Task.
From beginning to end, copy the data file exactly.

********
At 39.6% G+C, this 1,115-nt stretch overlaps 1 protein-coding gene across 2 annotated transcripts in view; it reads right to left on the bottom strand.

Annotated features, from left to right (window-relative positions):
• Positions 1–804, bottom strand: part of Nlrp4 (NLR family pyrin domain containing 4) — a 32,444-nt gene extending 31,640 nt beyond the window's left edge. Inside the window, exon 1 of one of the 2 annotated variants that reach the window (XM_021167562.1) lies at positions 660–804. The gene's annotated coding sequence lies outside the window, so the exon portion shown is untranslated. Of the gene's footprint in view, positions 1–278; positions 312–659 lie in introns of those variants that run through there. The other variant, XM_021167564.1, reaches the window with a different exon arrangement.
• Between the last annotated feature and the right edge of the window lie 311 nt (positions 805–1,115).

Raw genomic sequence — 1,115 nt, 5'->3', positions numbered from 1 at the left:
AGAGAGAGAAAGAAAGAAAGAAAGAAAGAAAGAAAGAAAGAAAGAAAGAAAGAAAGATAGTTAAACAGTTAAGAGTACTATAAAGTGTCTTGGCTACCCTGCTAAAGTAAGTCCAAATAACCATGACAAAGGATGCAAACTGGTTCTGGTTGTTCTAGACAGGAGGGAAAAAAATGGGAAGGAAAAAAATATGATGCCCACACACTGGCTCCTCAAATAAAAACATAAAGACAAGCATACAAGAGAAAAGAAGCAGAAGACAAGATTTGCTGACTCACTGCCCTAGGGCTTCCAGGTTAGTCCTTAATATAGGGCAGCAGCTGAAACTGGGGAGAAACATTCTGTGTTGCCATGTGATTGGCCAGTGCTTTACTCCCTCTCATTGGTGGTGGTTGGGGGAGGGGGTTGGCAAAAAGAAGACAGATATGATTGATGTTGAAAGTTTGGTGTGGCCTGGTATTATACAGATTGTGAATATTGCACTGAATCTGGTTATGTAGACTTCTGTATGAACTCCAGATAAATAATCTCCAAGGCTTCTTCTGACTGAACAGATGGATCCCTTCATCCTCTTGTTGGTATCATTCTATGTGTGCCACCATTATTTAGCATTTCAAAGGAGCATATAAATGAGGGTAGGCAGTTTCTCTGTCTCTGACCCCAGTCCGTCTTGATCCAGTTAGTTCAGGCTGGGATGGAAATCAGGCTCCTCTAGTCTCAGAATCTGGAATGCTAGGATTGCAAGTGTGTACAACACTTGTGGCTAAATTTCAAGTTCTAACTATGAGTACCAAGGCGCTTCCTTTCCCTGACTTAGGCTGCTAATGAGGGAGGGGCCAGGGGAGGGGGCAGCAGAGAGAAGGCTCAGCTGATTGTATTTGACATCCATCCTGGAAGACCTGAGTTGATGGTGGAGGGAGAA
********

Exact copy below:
At 39.6% G+C, this 1,115-nt stretch overlaps 1 protein-coding gene across 2 annotated transcripts in view; it reads right to left on the bottom strand.

Annotated features, from left to right (window-relative positions):
• Positions 1–804, bottom strand: part of Nlrp4 (NLR family pyrin domain containing 4) — a 32,444-nt gene extending 31,640 nt beyond the window's left edge. Inside the window, exon 1 of one of the 2 annotated variants that reach the window (XM_021167562.1) lies at positions 660–804. The gene's annotated coding sequence lies outside the window, so the exon portion shown is untranslated. Of the gene's footprint in view, positions 1–278; positions 312–659 lie in introns of those variants that run through there. The other variant, XM_021167564.1, reaches the window with a different exon arrangement.
• Between the last annotated feature and the right edge of the window lie 311 nt (positions 805–1,115).

Raw genomic sequence — 1,115 nt, 5'->3', positions numbered from 1 at the left:
AGAGAGAGAAAGAAAGAAAGAAAGAAAGAAAGAAAGAAAGAAAGAAAGAAAGAAAGATAGTTAAACAGTTAAGAGTACTATAAAGTGTCTTGGCTACCCTGCTAAAGTAAGTCCAAATAACCATGACAAAGGATGCAAACTGGTTCTGGTTGTTCTAGACAGGAGGGAAAAAAATGGGAAGGAAAAAAATATGATGCCCACACACTGGCTCCTCAAATAAAAACATAAAGACAAGCATACAAGAGAAAAGAAGCAGAAGACAAGATTTGCTGACTCACTGCCCTAGGGCTTCCAGGTTAGTCCTTAATATAGGGCAGCAGCTGAAACTGGGGAGAAACATTCTGTGTTGCCATGTGATTGGCCAGTGCTTTACTCCCTCTCATTGGTGGTGGTTGGGGGAGGGGGTTGGCAAAAAGAAGACAGATATGATTGATGTTGAAAGTTTGGTGTGGCCTGGTATTATACAGATTGTGAATATTGCACTGAATCTGGTTATGTAGACTTCTGTATGAACTCCAGATAAATAATCTCCAAGGCTTCTTCTGACTGAACAGATGGATCCCTTCATCCTCTTGTTGGTATCATTCTATGTGTGCCACCATTATTTAGCATTTCAAAGGAGCATATAAATGAGGGTAGGCAGTTTCTCTGTCTCTGACCCCAGTCCGTCTTGATCCAGTTAGTTCAGGCTGGGATGGAAATCAGGCTCCTCTAGTCTCAGAATCTGGAATGCTAGGATTGCAAGTGTGTACAACACTTGTGGCTAAATTTCAAGTTCTAACTATGAGTACCAAGGCGCTTCCTTTCCCTGACTTAGGCTGCTAATGAGGGAGGGGCCAGGGGAGGGGGCAGCAGAGAGAAGGCTCAGCTGATTGTATTTGACATCCATCCTGGAAGACCTGAGTTGATGGTGGAGGGAGAA